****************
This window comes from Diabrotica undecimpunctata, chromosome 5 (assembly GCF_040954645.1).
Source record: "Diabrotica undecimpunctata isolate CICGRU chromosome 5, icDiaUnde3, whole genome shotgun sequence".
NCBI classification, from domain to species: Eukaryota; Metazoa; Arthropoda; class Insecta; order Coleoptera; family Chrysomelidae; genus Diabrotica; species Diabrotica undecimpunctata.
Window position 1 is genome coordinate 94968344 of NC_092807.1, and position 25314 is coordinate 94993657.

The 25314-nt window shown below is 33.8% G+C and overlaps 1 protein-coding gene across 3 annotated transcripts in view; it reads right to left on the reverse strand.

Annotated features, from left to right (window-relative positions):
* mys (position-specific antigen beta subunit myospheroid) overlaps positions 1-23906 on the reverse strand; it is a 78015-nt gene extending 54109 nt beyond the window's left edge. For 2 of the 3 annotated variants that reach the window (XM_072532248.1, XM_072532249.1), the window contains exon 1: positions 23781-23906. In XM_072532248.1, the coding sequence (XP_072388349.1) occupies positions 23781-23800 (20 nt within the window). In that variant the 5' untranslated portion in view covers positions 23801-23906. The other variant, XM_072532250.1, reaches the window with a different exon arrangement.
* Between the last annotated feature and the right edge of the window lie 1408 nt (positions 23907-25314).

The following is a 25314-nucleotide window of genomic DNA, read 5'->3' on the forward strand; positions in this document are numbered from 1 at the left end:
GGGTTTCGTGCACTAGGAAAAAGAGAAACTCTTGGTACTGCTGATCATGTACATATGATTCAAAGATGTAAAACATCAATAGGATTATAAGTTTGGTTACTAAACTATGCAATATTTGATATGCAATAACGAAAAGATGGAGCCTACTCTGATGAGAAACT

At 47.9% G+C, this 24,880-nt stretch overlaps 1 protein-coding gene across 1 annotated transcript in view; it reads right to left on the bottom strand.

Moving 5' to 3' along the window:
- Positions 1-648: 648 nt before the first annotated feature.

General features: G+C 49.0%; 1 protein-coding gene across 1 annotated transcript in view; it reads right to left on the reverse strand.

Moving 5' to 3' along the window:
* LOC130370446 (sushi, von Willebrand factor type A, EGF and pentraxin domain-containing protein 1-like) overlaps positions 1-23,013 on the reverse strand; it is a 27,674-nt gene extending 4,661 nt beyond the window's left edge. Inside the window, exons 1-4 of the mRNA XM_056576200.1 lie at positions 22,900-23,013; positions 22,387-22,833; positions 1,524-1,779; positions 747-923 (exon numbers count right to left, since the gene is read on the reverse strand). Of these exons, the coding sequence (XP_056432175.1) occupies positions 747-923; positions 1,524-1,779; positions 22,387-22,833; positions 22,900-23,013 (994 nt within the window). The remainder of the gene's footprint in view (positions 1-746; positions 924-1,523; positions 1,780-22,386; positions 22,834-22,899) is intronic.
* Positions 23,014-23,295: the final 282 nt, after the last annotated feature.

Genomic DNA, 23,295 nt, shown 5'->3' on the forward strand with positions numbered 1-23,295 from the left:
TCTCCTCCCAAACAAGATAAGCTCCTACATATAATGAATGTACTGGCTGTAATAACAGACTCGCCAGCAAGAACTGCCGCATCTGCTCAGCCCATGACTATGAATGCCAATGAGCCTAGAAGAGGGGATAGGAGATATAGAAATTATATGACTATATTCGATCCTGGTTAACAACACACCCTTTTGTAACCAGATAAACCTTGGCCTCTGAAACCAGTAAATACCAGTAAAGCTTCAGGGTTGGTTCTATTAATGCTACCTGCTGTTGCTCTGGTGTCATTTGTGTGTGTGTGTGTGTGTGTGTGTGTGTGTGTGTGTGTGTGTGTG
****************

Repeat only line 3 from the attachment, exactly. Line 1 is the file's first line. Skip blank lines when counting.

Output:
NCBI classification, from domain to species: Eukaryota; Metazoa; Arthropoda; class Insecta; order Coleoptera; family Chrysomelidae; genus Diabrotica; species Diabrotica undecimpunctata.